4. Add the onion, garlic, and spices. Cook for five minutes, or until the onions are translucent.
  5. Add the beans, reserved bean liquid, and salt. Simmer for eight to 10 minutes, or until the liquid has evaporated.
  6. As the beans simmer, peel the poblanos by scraping down their sides with a knife or paper towel. Cut in half, seed, and slice each poblano into ¼-inch-thick pieces. Add them to the bean mixture.

Prepare the salsa and assembly:

  1. Add all salsa ingredients except the olive oil to a blender. Blend until smooth, adding 1 to 2 tablespoons of water if needed. With the blender running, add the oil to emulsify.
  2. Heat the corn tortillas three or four at a time in a large skillet over medium heat until soft and pliable, about 30 seconds per side. Keep tortillas warm by wrapping them with a large kitchen towel.
  3. Assemble each taco with ¼ cup of the filling and some slaw. Top with salsa to taste.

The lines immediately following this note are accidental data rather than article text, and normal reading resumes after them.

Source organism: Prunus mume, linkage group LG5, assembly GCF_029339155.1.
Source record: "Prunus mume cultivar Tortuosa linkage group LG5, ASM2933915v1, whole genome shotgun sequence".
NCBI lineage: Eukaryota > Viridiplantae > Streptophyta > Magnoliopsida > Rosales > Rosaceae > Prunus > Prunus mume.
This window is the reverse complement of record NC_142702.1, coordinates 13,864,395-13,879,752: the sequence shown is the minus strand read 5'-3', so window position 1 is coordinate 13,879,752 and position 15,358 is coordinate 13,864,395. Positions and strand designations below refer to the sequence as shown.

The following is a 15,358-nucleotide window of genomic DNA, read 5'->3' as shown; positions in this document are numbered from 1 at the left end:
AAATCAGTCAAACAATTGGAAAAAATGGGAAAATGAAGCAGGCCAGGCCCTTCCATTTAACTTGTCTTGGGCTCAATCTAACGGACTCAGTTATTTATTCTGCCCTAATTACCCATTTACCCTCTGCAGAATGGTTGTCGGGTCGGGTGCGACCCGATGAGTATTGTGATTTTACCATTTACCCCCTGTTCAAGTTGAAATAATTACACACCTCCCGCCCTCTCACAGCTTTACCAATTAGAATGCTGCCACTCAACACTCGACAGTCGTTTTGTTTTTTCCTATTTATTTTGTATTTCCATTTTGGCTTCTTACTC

Tofu Tinga Burritos

Tofu Tinga Burritos

Makes 4 large burritos •  Prep time 15 minutes •  Cook time 35 minutes

Tofu Mixture

  • 1 tbs. extra-virgin olive oil
  • 1 16-oz. block extra-firm tofu
  • ½ tbs. smoked paprika
  • ½ tbs. ground cumin
  • ¼ tsp. ground Mexican oregano (or Italian oregano)
  • ¼ tsp. sea salt
  • 1 ½ cups thinly sliced white onion

Tinga Sauce

  • 2 medium Roma tomatoes, roughly chopped
  • ¼ cup chipotle peppers in adobo (approximately 2 chipotle peppers plus adobo sauce)
  • 2 garlic cloves
  • ¼ cup water


  • 4 large burrito-size tortillas
  • 1 cup crumbled queso fresco
  • 1 medium avocado, sliced
  • ½ cup cilantro leaves

Prepare the tofu mixture:

  1. Slice the tofu block in half and press each half firmly between a thick kitchen towel to remove excess moisture. Tear the tofu into dime-size chunks and add to a large bowl with the spices and salt. Stir to evenly coat the tofu in the spice mixture.